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4.
The pronunciation and spelling of British-english twisted up and made to fit the way americans live. made up of many different accents and sub-languages.
Hey man, open the damn trunk throw that fuckin body in it and lets get the hell outta here
by Crackhojoe June 24, 2004
 
1.
American English is a version of English that actually predates British English; when the colonists were sent over to America, the language essentially "froze" because of broken contact with the British island. The linguistical isolation that ensued caused the English language to split into two main dialects: American and British English.

Contrary to popular belief, American English is not ebonic slang and it is very hard to definitively pin down American and British English, due to the fact that language constantly evolves. Slang does occasionally make its way into the long term lexicon, but only when spoken by a large percentage of the people. Therefore, it is very unlikely that gangsta speech or ebonics will ever be anything more than bastardized slang.
Words like 'fall' and 'autumn' mean the same thing, but one word is actually older than the other, and is in more common usage due to the isolation caused by the
by KiwiKittyBoy March 06, 2005
 
2.
What happens when you send a bunch of people who can't spell to colonise a continent.
“Hahaha! na, you guys are all right.”
-Flexo
by Angry Loner December 07, 2003
 
3.
A dialect of English whose pronunciation is frozen along with that of Canadian English. While British English had some drastic sound shifts, American and Canadian English pronunciation had only undergone a few minor vowel changes, as well as the changing of some Ts and Ds to alveolar flaps (butter sounds somewhat like "budder").

Most of the different spellings of American English (which, for all of you elitest Britons out there, are listed in the OED) developed in the U.S.'s early years, some of them created by dictionary maker Noah Webster. The differences are comparable to the ones between Brazilian Portuguese and Portuguese Portuguese.

Another interesting fact about American and Canadian English is that both dialects still use the -ize spelling for words (organize, organization, etc.), while countries outside North America have almost completely dumped it for the newer -ise spelling. However, the OED and Fowler's Modern English Usage (both of which are decent books of British origin) prefer the -ize spelling. Folks from North America also use the older aluminum spelling instead of the newer aluminium spelling. (Though neither spelling is the original; the original is alumium.)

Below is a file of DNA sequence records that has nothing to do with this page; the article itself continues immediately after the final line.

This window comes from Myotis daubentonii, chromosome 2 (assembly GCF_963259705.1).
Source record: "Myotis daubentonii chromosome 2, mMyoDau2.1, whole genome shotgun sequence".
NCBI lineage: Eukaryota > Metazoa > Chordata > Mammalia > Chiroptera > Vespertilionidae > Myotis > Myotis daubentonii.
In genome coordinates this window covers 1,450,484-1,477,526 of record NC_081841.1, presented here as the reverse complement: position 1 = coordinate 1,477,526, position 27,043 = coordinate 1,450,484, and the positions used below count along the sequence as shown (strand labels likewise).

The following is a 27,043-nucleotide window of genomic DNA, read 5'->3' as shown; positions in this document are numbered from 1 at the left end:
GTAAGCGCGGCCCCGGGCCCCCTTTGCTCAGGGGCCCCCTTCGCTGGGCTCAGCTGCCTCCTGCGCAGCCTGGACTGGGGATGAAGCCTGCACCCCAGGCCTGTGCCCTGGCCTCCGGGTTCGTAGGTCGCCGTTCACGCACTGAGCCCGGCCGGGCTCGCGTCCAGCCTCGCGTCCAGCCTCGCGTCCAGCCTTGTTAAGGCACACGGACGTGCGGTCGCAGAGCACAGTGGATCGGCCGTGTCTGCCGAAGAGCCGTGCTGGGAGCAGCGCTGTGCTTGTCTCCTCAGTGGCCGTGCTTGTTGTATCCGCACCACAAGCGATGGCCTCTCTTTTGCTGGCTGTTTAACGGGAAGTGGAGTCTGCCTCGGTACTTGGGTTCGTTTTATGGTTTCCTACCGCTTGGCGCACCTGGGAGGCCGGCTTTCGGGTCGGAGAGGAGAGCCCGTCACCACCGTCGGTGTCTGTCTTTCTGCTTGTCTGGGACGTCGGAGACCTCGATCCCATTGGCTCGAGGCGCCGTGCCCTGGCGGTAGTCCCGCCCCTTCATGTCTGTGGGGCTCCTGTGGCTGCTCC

Americans also refer to the letter Z using the 17th century name "zee" instead of the name "zed" used elsewhere (including in Canada). Rest assured, the name "izzard" is pretty much obsolete.

Sources: Wikipedia and the Concise Oxford English Dictionary.
Give American English a break. There's nothing wrong with having a little bit of diversity in the Anglosphere. You don't see us complaining about your dialect every second, do you?
by Intelligence: The Anti-N00b April 07, 2005
 
5.
The English language, but twisted & abused into a barely recognisable form, with half the vowels dropped. The letter 's' is also commonly replaced with 'z' or 'zee'. Also known as 'Wannabee English'.
English: Colour
American English: Color

English: Neighbour
American English: Neighbor

English: realise
American English: realize
by EnglishPatriarchy August 16, 2011
 
6.
A different (Read wrong) system of spelling the English language used by citizens of the United States who cannot be bothered to learn the correct spelling of simple words.

usually involves missing out letters, switching the order or just using the complete wrong word

closest comparison can be asking a small child to spell a word and making a dogs ears of it.
English spellings: Colour, Centre, Honour, Draught

American English spellings: Color, Center, Honor, Draft
by Steve168762 November 06, 2010
 
7.
American English is a language that has so many obvious rules that almost only Americans break.
the difference between "then" and "than". they almost always confuse them. I'm not American but I perfectly know when to use each one!
by Pan March 08, 2004